Amazon is on pace to capture 9.6% of retail sales by 2020, according to a note from analysts at equity research firm Telsey Advisory Group cited by CNBC.
The e-commerce giant closed out the year with 5.6% of retail sales, and it has plenty of room to grow in grocery since its acquisition last year of Whole Foods Market as well as in categories like apparel, home, healthcare and media, according to the report.
But Amazon's growth isn't without pains, especially at its third-party marketplace. As it's opened up to more Chinese sellers, sales of counterfeits have proliferated, and some luxury sellers see Amazon as more problematic than Alibaba, according to a report from digital insights firm Gartner L2.
But that doesn't mean that the e-commerce giant is unstoppable, especially when it comes to retail. In fact, Nick Egelanian, president of retail development consultants SiteWorks International, believes that Telsey analysts are off in their estimation by some 80% to 90%.
Amazon's sales last year were $179 billion, but not all were in retail, and half of its retail sales flow through the company's Marketplace. Siteworks doesn't qualify marketplace sales as straight retail because Amazon neither takes title to those goods nor has inventory risk. So that's 1% of U.S. retail sales as of January, by Siteworks' measure.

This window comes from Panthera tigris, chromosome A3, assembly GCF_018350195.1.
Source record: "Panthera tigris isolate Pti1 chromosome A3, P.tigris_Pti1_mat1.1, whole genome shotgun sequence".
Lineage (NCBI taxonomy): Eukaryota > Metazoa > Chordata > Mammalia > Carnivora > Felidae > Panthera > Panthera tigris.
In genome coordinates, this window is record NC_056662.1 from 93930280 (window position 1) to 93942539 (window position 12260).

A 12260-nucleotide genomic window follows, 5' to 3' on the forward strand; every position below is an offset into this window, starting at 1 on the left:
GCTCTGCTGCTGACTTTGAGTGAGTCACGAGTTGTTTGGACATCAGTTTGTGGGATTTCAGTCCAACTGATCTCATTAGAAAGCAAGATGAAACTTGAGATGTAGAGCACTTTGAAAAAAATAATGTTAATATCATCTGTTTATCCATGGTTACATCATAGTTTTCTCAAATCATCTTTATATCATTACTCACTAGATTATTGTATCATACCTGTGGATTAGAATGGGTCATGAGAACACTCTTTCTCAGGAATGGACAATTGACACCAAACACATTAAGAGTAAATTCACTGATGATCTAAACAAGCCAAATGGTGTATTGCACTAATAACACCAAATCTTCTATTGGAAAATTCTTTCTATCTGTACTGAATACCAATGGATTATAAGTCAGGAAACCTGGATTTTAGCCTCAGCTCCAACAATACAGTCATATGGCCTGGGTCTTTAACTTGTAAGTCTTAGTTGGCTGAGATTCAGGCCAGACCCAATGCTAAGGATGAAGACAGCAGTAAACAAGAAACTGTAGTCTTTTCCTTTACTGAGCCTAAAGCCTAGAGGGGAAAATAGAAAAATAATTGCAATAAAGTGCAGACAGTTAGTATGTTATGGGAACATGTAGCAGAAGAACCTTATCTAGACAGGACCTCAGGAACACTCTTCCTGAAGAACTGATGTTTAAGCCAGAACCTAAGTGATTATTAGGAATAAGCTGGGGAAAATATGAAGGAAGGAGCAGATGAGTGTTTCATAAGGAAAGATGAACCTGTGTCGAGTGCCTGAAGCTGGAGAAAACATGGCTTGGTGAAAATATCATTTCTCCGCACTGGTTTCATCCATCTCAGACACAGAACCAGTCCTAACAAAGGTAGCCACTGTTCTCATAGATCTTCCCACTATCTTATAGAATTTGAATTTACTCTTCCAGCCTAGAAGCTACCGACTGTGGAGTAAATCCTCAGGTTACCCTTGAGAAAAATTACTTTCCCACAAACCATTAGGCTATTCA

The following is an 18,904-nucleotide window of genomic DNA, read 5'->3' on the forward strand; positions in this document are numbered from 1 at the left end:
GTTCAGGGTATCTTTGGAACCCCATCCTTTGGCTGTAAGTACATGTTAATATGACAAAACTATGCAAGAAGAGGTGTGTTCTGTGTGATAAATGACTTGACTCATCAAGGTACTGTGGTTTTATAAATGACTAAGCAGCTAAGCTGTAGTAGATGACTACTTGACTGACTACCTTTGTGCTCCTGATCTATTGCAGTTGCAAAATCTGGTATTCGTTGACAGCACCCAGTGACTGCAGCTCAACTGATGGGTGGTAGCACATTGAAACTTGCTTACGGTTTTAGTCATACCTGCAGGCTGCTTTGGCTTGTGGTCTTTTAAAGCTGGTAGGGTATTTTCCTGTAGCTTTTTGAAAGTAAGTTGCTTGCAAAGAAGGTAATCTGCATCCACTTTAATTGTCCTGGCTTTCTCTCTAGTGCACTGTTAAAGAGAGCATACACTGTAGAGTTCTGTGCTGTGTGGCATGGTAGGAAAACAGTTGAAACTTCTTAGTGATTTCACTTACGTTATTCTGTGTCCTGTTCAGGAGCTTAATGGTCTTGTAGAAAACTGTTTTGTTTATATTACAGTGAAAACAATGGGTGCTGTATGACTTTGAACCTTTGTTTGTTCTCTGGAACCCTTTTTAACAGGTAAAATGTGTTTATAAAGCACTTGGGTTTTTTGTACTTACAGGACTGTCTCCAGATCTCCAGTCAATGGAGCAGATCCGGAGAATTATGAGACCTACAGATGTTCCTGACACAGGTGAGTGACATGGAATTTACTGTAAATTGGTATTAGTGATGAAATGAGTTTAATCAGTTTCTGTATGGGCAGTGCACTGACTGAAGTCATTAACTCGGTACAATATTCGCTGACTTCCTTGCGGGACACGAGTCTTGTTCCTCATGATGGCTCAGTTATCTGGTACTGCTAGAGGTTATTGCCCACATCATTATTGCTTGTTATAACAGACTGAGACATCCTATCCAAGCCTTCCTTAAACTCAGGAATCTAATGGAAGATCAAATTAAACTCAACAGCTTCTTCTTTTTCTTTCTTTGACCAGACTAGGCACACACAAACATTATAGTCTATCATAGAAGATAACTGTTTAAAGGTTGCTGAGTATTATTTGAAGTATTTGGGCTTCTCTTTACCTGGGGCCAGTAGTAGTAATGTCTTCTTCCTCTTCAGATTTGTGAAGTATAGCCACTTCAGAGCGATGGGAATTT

While several analysts doubt that Amazon's recent $20 Prime membership increase (from $99 to $119 each year, announced last month), will lose it many customers, Egelanian believes that consumer spending on Amazon's memberships is destined to slow.
"Two-thirds of U.S. households are income constrained, living paycheck to paycheck, and we expect Prime growth to slow considerably in coming years," he told Retail Dive in an email. “Add to that [Prime membership increase] up to $59 annually for Prime Panty customers, and some Amazon customers will see an 80% increase in Prime membership fees this year.”
Also likely to cut into Amazon's sales are apparent increases in product prices. It's a natural move to boost margins, but "consumers can no longer assume that they will automatically find the lowest prices at Amazon," Egelanian said. Amazon remains a price leader in several categories, with prices averaging 10% less than all other retailers studied by e-commerce analytics firm Profitero. But Walmart is getting aggressive with price matching, offering identical prices to Amazon on more than half (53%) of all products — compared to 37% matched by Target and 35% by Jet, Profitero also found.
"We expect to see slowing Amazon retail sales growth begin to recede as the effects of all these factors sink in coming months and years," he said. "Even without a slowing of growth, Amazon retail sales would have to double in two short years just to increase to 2% — let alone 10% by 2020."